Many birds sing to woo females, but some hummingbirds go to great lengths to do so. They climb to between 5 and 40 metres before plummeting past perched females in death-defying dives. They pull up at the last minute, spread their tail feathers and produce a loud chirpy song. The song comes not from the birds' mouths, but from their tails. The splayed tail feathers vibrate as air rushes past them, causing them to flutter.
Flutter sounds colloquial and innocuous, but it can be deadly. It's what happens when air, moving at just the right speed, zooms past objects with just the right stiffness, setting up large and potentially disastrous vibrations. Flutter brought down the passenger plane Braniff Airways Flight 542, killing everyone on board. Flutter wrecked the Tahoma Narrows Bridge, causing it to warp and twist like a piece of rope. But flutter also ensures that male hummingbirds get some action.
Christopher Clark from the Peabody Museum of Natural History has found that males of different hummingbird species have their own unique tail songs. Their feathers that flutter at different frequencies, and the sounds produced by different feathers blend into one another. This allows each male bird to create an entire symphony with its bottom, independently of its calls or the famous humming noise produced by its wings. These songs tell eavesdropping females about the male's species, as well as his quality.
Clark clipped tail feathers from 14 different hummingbird species and placed them in a wind tunnel. As the air swept past, Clark measured the feathers' vibrations using a laser Doppler vibrometer – a device that engineers use to inspect everything from speakers to bridges. He also recorded the sounds they made using a microphone.
At both low and high wind speeds, the feathers were silent. The tail feathers only fluttered in the right way at intermediate speeds, matching those that the birds dive at. The feathers are very finely tuned musical instruments. Tiny changes in their weight, stiffness, size and shape can greatly change the pitch and volume of the sounds they create.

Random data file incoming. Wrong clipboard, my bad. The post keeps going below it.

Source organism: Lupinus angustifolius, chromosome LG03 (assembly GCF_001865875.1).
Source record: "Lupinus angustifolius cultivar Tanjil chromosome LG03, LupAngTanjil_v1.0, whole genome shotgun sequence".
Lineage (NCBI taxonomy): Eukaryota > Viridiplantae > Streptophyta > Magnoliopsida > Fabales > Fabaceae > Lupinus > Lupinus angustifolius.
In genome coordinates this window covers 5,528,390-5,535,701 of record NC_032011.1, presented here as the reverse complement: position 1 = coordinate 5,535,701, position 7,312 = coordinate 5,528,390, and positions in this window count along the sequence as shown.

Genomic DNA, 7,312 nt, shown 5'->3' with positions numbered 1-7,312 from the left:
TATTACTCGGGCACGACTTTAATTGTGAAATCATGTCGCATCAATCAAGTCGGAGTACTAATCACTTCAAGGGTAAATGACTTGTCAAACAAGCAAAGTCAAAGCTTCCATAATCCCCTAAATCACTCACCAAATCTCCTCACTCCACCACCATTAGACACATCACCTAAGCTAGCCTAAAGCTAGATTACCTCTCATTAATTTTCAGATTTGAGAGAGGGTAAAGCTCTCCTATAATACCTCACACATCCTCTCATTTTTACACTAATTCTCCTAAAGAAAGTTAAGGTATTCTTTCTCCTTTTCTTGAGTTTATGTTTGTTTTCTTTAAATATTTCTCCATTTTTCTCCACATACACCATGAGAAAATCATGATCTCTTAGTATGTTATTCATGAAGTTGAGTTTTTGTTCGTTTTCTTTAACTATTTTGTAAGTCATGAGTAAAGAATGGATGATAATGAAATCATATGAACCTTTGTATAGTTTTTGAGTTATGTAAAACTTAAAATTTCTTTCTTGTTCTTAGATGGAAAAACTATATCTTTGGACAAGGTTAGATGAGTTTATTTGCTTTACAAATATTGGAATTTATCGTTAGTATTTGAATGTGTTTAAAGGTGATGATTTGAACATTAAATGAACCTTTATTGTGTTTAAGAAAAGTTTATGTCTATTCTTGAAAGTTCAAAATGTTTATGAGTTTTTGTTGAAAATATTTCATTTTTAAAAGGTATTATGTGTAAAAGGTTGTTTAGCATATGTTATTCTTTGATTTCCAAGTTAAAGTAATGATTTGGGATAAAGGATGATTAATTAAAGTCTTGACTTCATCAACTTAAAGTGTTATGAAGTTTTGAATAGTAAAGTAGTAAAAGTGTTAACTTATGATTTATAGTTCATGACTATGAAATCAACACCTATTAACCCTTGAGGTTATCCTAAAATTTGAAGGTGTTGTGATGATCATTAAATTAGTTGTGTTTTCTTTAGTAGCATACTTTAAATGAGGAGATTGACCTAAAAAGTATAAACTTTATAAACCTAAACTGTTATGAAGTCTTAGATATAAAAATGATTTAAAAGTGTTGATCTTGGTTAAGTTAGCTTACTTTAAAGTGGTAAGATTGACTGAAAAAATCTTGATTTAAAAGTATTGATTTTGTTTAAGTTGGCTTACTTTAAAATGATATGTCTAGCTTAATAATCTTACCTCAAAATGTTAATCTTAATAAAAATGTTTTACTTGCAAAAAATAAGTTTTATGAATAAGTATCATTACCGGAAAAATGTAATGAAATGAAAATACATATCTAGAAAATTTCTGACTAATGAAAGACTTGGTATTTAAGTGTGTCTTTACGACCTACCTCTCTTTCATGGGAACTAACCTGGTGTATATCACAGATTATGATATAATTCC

Clark also found that neighbouring feathers interact with one another. In Anna's hummingbird, the second tail feathers from the outside amplify the sounds created by their outermost pair, making them four times louder. In Allen's hummingbird, the third and fourth pairs of tail feathers flutter at different frequencies, creating a symphomy of two tones – the bird also adds a third by singing in the more traditional way. In the Calliope hummingbird, the tail feathers strike one another during the dive, creating a sputtering noise on top of the normal song.
Clark thinks that the female hummingbirds are behind the great diversity of the males' tail feathers. By developing preferences for songs of subtly different characters, they drove the males to evolve different types of feathers that produced different noises. Just as birds of paradise evolved elaborate visual displays, and bower birds evolved unique collector instincts, so hummingbird tails evolved into a diverse range of musical instruments.
It's possible that the females originally judged the males by the quality of their dives, and used the fluttering sounds simply as a criterion to review them by. These flights are certainly no simple feat. Anna's hummingbird is just 7 centimetres long and at the fastest point of its dive, it covers 385 times that in every second. For its size, it is the fastest flight of any bird, faster even than the legendary peregrine falcon. It also copes with g-forces that would cause even jet fighter pilots to black out.
In an earlier study, Clark found that the bird's tail feathers create a louder noise the faster it dives. By listening out, a female can get a pretty good idea of how fit a male is, simply by the sound of wind vibrating its tail. It's a brutally honest signal – there is no way that for a weaker male to cheat and produce a loud song. Loud means strong, and probably sex too.
Clark also thinks that such fluttering tones are more common among birds than we realise. You can hear them when ravens, vultures, ducks, loons, woodcocks and flycatchers take to the skies, and the list goes on. Perhaps they too use these sounds to communicate with one another.
Reference: Clark, Elias & Prum. 2011. Aeroelastic Flutter Produces Hummingbird Feather Songs. Science
This post originally appeared on Not Exactly Rocket Science. Images by Anand Varma (top) and Ed Yong (middle).